NASA, Air Force Define Cutting-Edge Next-Generation Space Computer
Network World (04/11/13) Michael Cooney

The U.S. National Aeronautics and Space Administration (NASA) and the Air Force Research Laboratory's Space Vehicles Directorate today issued a call for research and development into a next-generation computer system for spacecraft. The Next Generation Space Processor (NGSP) would include a radiation-hardened, general-purpose multicore chip and associated software for use in a variety of military and civil-space missions, in a range of spacecraft sizes with different power, mass, and volume constraints. "Computer processors and applications aboard spacecraft will need to transform dramatically to take advantage of computational leaps in technology and new mission needs," says NASA's Michael Gazarik. "NASA's Space Technology Program is teaming with the Air Force to develop the next-generation spaceflight processor requirements and propose solutions to meet future high-performance space computing needs in the upcoming decades." The Air Force says its requirements are similar to NASA's but could change over time, and both agencies concede that their processor objectives are challenging and might not be complete at this time. Radiation is a challenge with developing space systems, and NASA has previously discussed using radiation-hardened processors, noting that such systems contain extra transistors that take more energy to switch on and off.

'Embassies' Could Give Users Sanctuary From Threats
Dark Reading (04/11/13) Robert Lemos

Microsoft researchers have conceived of a virtual browser architecture that can bolster security by isolating Web apps from each other. The Embassies architecture uses virtual servers that power cloud infrastructure as its template to turn a user's computer into a "pico-datacenter" in which even suspicious code or malware can operate without damaging the other Web apps or the user's data. For the architecture, the researchers have developed a simple execution environment, fundamental features for storing persistent state, and the use of Internet addresses for all external communications with other apps. The environment comprises just 30 functions to engage with the client's execution interface. Content would be displayed via the equivalent of the screencast, from the pico-datacenter to the user's screen. Developers would be tasked with importing the required code to support their apps into a developer programming interface (DPI). A demonstration of Embassies utilized three prototype DPIs, constructing the environment atop Linux with Gnome or KDE. Although the strategy successfully isolates each Web service from others running on the user's computer, Zscaler's Michael Sutton notes that transferring security from the browser vendor to the app developer heightens risks for content creators.

New Software Could Alleviate Wireless Traffic
University of Michigan News Service (04/11/13) Nicole Casal Moore

University of Michigan researchers are developing GapSense, software that works in the manner of a stoplight to control wireless traffic and reduce interference. GapSense enables wireless devices that normally cannot talk to one another to exchange simple stop and warning messages so their communications collide less frequently. GapSense generates a common language of energy pulses and gaps, and the length of the gaps communicates the stop or warning message. Devices could transmit them at the start of a communication, or in between information packets to let other gadgets in the vicinity know about their intent. During testing, the researchers found that GapSense can reduce interference by more than 88 percent on some networks with diverse devices. The software also could address the hidden terminal problem, in which newer Wi-Fi standards allow for faster data rates on wider bandwidths than the standard 20 MHz, while devices on different bandwidths cannot hear one another's communications to avoid talking over them. The researchers say GapSense could enable these devices on different standards to talk in turn. "The impact of GapSense is huge in my opinion," says Michigan professor Kang Shin. "It could be the Tower of Babel for the increasingly diversified world of wireless devices."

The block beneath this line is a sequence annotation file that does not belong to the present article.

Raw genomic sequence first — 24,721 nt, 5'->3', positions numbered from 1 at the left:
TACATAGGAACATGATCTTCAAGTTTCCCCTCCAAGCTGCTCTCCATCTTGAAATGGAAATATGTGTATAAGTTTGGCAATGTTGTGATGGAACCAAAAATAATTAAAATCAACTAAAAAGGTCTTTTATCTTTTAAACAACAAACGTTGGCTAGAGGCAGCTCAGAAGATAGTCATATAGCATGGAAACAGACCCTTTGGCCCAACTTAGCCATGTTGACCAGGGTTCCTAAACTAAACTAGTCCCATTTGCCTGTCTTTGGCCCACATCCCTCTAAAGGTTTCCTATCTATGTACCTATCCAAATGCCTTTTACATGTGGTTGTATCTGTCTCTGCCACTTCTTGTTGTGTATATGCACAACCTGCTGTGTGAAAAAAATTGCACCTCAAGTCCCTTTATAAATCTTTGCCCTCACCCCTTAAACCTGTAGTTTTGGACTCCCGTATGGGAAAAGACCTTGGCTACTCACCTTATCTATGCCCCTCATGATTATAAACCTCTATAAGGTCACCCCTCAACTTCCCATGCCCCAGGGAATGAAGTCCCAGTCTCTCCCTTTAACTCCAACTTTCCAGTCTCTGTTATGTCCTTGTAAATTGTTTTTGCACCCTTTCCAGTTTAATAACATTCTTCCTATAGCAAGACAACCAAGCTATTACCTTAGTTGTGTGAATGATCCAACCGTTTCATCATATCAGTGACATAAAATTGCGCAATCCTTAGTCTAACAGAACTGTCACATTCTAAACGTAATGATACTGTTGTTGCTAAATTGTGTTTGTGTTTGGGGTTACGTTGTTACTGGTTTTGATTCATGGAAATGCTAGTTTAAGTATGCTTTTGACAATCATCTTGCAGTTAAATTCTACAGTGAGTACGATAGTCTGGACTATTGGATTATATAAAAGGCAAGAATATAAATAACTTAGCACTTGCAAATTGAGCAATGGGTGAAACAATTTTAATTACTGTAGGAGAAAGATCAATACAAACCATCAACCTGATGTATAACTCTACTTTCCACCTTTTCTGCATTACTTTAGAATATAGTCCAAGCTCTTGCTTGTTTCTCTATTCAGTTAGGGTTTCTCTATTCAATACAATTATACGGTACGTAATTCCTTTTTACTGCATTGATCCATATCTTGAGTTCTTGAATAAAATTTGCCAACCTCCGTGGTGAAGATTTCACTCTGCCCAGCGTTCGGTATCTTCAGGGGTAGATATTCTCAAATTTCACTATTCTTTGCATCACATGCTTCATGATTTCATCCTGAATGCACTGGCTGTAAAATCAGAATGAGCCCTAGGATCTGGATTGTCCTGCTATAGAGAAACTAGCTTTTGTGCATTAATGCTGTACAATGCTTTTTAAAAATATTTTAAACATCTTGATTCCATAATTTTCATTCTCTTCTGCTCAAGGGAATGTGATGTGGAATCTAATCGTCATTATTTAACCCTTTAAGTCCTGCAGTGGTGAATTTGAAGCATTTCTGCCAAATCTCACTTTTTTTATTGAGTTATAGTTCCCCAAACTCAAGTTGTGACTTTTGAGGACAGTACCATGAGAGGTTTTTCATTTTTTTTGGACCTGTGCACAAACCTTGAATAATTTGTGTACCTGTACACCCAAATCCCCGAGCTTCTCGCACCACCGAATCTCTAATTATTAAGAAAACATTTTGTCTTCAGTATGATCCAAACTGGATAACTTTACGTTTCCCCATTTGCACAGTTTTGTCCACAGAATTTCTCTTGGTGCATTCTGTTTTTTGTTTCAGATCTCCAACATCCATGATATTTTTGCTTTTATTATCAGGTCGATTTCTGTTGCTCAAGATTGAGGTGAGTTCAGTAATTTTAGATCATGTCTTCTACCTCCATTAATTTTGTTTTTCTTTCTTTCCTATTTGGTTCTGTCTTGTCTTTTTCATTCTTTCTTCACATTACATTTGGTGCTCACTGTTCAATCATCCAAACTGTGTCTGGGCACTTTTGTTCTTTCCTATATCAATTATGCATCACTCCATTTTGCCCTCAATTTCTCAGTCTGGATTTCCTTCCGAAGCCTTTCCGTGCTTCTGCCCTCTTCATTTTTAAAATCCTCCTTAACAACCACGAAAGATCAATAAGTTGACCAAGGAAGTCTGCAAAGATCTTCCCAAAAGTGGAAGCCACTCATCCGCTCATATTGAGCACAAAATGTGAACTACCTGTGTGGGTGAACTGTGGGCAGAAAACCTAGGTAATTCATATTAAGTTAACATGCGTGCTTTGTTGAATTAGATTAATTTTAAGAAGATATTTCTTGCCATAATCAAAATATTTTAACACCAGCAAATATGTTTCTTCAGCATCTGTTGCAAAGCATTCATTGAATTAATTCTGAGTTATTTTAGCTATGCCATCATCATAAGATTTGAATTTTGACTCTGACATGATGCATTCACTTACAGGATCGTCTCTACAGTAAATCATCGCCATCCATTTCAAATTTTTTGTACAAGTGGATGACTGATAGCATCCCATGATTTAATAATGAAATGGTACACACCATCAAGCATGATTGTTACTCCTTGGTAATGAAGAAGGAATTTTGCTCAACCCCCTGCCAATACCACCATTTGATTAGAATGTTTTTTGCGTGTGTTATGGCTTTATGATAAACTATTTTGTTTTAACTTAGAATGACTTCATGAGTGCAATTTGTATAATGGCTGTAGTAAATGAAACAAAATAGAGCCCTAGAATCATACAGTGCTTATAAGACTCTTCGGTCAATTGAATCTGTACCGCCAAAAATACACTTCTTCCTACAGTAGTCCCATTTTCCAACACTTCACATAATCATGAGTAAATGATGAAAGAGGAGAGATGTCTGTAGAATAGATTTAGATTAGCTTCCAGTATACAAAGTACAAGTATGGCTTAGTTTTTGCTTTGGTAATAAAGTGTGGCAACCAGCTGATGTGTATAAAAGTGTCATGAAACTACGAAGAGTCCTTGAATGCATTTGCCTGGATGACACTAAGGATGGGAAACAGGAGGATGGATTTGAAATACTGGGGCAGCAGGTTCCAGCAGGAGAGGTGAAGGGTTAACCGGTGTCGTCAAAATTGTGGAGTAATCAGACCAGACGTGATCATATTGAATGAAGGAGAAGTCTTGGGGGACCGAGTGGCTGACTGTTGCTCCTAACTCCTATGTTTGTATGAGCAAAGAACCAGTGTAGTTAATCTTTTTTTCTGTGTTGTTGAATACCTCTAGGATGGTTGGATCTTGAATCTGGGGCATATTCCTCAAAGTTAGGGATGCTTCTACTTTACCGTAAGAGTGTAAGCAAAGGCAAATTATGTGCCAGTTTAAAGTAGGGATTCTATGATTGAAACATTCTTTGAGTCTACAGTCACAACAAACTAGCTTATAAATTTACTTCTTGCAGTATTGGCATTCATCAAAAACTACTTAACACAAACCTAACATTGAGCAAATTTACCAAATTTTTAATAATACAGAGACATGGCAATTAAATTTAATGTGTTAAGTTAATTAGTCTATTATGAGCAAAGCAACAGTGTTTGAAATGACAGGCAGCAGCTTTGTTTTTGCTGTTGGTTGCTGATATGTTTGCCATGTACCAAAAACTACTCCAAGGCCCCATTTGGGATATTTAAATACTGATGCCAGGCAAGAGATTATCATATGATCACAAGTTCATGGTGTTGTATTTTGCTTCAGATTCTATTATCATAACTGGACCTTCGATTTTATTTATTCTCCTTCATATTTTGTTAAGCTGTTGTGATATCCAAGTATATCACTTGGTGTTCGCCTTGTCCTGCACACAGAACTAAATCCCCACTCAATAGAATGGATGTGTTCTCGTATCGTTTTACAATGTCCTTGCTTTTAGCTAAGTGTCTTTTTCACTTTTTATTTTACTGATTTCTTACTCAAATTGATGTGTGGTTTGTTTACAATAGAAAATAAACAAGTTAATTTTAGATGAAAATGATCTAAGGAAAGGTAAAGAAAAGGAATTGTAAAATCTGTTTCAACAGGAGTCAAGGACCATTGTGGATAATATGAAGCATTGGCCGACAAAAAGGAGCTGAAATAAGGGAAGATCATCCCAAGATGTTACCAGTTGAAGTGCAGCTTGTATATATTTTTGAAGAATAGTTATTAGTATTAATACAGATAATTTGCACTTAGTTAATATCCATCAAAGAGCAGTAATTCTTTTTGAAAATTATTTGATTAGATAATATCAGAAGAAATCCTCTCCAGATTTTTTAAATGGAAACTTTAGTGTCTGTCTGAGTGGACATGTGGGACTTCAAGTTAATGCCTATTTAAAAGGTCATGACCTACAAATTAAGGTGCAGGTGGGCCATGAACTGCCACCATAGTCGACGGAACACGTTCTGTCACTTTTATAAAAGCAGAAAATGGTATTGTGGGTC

New App Powers Better Sanitation in Developing World
University of Nottingham (United Kingdom) (04/10/13) Emma Rayner

Taarifa, a Web and mobile application developed by University of Nottingham doctoral researcher Mark Iliffe, could give millions of people in Africa the power to instantly report problems with poor sanitation. Taarifa was chosen as one of 10 finalists in the Sanitation Hackathon sponsored by the World Bank, which challenges researchers in communication technology to design innovative software that can address real-world problems in health and sanitation. Taarifa is an open source Web application for information collection, visualization, and interactive mapping that enables users to input and share their own sanitation problems using short messaging service, Web forms, email, or social media. The reports can be tracked by local authorities and acted upon to execute repairs, improvements, or new infrastructure, giving citizens the power to facilitate changes in their own communities. "Taarifa creates positive feedback loops, engaging communities with [non-governmental organizations] and governments, but is developed by a core of humanitarian volunteers and developers," Iliffe says. "This gives a capacity and potential for rapid development and innovation to solve sanitation and other issues."